Briefing Paper (in German: Analysen und Stellungnahmen) are always four pages long and discuss ongoing and controversial issues in international relations. By including recommendations, the series primarily aims at policy makers, practitioners, and representatives of the (professional) media industry. Besides, the series is also open to everyone interested in developmental issues.
All editions of the series can be downloaded in full text and for free on our website.
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How can policynmakers anticipate future growth opportunities? We asssess various methodologies and highlight the to need to combine quantitative tools with qualitative techniques that allow to account for the possibility of disruptive structural change as well as societal preferences.
Brandi, Clara / Merran Hulse / Niels Keijzer (2017)
The fact that Economic Partnership Agreements (EPAs) are once more at the centre of discussion on European co-operation with Africa is to be welcomed. Against this background, we examine four scenarios for the future of the EPAs.
Rodríguez de Francisco, Jean Carlo / Annabelle Houdret / Ines Dombrowsky (2017)
This policy brief analyses the challenges that Mongolia faces in the implementation of River Basin Management and provides suggestions on how to move its legal, financial and political implementation further.
Green bonds have been hailed as a key instrument of climate finance. They have, however, also a number of challenges. In order to address them and realise the potential of green bonds to finance sustainable development, it will be crucial to design an appropriate governance framework.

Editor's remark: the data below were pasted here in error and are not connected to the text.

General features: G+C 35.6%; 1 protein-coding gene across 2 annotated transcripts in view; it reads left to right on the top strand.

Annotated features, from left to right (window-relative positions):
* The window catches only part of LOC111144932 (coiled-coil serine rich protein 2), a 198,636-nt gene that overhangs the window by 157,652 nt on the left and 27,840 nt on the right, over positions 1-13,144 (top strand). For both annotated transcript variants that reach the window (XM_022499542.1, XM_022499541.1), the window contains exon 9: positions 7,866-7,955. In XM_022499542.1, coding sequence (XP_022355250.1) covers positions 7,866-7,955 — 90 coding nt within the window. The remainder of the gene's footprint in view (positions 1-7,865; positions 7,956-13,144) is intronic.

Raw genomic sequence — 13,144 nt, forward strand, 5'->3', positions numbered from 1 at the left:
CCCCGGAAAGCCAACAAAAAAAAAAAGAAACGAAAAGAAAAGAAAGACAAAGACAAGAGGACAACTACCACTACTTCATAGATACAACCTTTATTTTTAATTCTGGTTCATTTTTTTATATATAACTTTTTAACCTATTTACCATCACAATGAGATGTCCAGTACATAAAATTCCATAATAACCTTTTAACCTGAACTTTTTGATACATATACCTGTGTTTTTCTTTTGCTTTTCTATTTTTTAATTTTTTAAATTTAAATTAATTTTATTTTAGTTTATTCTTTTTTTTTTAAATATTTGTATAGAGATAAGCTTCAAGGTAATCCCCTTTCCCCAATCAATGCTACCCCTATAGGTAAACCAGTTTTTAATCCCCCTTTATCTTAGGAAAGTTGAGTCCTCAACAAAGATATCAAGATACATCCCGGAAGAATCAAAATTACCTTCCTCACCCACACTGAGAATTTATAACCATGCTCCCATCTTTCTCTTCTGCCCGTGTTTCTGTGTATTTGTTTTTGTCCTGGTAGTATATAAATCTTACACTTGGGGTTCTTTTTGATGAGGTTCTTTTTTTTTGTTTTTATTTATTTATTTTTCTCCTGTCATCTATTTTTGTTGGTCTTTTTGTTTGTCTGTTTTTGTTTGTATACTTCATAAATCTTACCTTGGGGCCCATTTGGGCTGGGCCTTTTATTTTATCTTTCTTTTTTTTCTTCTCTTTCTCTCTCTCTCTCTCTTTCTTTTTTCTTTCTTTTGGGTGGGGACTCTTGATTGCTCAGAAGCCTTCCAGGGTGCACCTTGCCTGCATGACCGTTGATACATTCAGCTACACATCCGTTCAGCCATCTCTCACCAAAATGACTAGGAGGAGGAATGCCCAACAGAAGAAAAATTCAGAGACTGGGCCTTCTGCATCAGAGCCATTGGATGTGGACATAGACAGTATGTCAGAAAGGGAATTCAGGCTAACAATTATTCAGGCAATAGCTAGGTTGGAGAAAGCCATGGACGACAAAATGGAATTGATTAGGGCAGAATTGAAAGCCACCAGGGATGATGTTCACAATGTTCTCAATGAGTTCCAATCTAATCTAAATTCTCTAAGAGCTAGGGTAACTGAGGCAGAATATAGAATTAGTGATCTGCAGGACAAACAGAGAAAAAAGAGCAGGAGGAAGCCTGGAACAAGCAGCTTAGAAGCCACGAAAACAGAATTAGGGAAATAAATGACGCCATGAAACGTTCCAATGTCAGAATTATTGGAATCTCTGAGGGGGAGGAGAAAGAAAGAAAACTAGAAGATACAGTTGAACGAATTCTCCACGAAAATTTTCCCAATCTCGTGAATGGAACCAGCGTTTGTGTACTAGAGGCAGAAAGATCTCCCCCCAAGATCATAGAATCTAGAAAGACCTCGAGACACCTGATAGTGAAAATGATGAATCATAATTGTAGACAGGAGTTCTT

How is it possible to achieve SDG 2? The Briefing Paper highlights the important role of cash transfers in tackling food insecurity in sub-Saharan Africa. However, to ensure people's sustainable graduation from food insecurity these schemes need to be part of a broader anti food insecurity strategy.
EU development policy at a crossroads? After more than ten years, the European Consensus for Development needs a new direction, and all the signs are pointing towards an overhaul of EU cooperation policy. This opportunity should be seized upon by the Commission and reform-minded member-states.
Eight years after its formation, the Group of 20 (G20) has consolidated its status as the power centre of global economic governance. In light of pressing challenges G20 leaders need to act as guardians of global well-being by supporting implementation of the 2030 Agenda for Sustainable Development.
Putsches cause international actors to push for military withdrawal. Achieving this requires more than sanctions – designating parts of the military as cooperation partners, addressing structural challenges within the country and selecting context-appropriate tools to do so are also essential steps.